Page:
Blog Series

Mixing It Up at Checkout

With self-checkout growing, convenience store retailers need to rethink their front-end strategies.
Melissa Kress
Executive Editor
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A woman uses self checkout

Making customers' lives easier is a driving force behind many decisions in the convenience store industry. Adding self-checkout is one such decision. Convenience stores are known for — and thrive on — their quick in-and-out format.

Transaction times in the channel were always fast, but what if they could be faster? Sometimes, customers do not have the time to wait in line as someone buys lottery tickets or an item from the backbar. Enter self-checkout, an option most shoppers are already familiar with from their trips to the grocery store.

While self-checkout certainly makes customers' lives easier, it does lead to unintended consequences — namely, less time waiting in line leads to less last-minute purchases. Many customers may not have even known they wanted a cold drink or a chocolate bar until they were waiting for someone to play their grandchildren's birthdays in that day's lottery.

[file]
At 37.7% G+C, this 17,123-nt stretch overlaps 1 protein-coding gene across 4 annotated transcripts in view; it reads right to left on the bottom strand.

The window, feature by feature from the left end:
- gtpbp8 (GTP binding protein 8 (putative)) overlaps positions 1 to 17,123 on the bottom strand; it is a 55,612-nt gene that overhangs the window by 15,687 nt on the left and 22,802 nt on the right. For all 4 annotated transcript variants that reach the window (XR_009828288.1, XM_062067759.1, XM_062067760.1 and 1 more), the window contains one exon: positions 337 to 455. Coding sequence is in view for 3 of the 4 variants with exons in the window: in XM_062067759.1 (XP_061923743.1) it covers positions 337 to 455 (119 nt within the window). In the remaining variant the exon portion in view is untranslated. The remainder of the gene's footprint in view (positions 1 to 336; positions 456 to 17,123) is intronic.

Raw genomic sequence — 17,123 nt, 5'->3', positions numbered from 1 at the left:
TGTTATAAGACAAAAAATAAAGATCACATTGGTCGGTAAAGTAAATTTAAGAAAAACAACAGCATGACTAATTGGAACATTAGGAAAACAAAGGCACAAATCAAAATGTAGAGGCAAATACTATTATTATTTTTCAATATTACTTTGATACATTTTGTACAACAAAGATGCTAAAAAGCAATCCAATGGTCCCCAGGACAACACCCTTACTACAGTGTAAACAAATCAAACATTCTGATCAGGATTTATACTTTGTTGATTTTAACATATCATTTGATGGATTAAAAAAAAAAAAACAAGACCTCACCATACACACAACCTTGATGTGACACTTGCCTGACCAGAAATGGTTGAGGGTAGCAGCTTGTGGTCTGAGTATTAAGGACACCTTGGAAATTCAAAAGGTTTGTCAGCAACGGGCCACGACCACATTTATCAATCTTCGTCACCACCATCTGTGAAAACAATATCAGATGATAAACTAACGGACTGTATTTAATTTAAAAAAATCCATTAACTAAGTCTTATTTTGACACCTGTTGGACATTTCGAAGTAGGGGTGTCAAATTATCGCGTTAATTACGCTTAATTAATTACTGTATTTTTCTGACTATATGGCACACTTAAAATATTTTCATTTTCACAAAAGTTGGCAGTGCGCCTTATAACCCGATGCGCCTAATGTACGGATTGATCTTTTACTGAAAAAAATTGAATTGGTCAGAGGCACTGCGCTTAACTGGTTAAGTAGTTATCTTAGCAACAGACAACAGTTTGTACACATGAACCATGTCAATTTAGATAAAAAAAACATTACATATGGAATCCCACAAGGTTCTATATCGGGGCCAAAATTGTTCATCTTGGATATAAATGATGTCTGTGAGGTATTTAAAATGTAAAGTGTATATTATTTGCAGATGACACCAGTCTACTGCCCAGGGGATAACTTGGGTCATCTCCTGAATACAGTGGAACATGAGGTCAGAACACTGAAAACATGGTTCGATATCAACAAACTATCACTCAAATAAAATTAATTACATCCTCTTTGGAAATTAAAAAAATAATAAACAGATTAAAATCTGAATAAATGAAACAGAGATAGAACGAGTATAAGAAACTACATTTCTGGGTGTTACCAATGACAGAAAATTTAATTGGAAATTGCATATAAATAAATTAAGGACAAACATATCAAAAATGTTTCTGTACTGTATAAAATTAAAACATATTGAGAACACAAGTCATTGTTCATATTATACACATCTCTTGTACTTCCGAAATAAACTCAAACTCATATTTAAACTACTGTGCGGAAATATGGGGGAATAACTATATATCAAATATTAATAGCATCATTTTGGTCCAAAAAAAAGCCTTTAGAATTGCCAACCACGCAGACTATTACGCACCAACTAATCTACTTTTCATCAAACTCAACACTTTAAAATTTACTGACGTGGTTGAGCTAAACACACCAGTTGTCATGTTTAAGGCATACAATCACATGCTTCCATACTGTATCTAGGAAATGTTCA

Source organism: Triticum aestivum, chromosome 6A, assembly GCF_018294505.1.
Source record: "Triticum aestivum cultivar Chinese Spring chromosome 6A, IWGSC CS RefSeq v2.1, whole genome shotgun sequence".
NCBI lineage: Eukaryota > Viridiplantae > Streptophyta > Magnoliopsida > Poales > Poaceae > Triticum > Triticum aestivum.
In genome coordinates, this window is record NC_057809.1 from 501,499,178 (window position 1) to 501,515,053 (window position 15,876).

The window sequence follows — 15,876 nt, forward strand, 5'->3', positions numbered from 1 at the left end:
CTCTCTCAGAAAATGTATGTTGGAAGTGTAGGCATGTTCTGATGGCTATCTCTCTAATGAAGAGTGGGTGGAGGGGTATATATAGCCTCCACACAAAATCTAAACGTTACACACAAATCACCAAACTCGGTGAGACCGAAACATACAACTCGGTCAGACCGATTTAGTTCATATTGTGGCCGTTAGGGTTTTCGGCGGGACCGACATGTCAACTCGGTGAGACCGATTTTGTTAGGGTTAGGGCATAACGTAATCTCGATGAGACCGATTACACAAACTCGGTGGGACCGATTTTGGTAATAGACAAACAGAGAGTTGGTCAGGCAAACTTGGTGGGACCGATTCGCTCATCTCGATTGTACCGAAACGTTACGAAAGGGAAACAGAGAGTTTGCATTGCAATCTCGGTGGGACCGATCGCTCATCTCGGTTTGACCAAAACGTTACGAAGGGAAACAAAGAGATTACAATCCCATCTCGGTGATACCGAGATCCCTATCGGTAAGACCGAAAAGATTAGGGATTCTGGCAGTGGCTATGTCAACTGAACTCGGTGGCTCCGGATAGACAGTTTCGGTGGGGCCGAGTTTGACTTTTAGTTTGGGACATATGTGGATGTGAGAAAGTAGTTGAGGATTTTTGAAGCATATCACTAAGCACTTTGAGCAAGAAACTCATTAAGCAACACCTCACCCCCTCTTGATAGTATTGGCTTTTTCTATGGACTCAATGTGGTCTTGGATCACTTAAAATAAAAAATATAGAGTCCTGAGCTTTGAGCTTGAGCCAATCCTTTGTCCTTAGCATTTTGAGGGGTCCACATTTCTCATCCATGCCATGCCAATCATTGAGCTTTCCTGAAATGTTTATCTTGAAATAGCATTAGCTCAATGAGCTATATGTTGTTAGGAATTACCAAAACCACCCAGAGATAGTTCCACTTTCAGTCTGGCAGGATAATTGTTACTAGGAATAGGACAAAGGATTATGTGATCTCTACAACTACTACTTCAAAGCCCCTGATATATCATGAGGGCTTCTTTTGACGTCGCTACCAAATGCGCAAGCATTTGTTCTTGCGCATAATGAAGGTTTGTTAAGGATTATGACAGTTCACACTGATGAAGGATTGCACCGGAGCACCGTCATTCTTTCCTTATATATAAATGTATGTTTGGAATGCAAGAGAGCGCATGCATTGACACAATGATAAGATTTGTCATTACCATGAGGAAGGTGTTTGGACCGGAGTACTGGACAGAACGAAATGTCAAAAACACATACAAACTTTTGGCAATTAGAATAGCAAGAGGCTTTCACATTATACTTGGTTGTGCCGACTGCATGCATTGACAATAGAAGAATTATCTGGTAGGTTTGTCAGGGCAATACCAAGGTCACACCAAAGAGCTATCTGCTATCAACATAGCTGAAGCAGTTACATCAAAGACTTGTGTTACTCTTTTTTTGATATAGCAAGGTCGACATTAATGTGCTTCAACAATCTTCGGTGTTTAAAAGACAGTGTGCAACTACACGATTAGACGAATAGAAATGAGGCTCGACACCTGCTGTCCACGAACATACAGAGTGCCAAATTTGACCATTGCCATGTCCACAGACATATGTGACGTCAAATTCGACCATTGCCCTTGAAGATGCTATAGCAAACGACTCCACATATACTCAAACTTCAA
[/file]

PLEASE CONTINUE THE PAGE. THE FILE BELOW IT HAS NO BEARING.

"With more than 10 percent of all in-store transactions including a product from the front end, the financial impact from improving the front end can be significant in the current omnichannel retail landscape," Rajeev Sharma, founder and CEO of VideoMining, recently stated as the company shared self-checkout findings. 

It's a wrinkle, for sure. But not one that can't be ironed out. It just takes c-store retailers recognizing the impact self-checkout has on shopper behavior and shifting their front-end merchandising strategy. For example, according to VideoMining, older shoppers prefer traditional manned checkouts vs. self-checkout, and men are less likely to buy from the front end vs. women. Couple those two insights and maybe craft a front-end merchandising plan that appeals to older woman.

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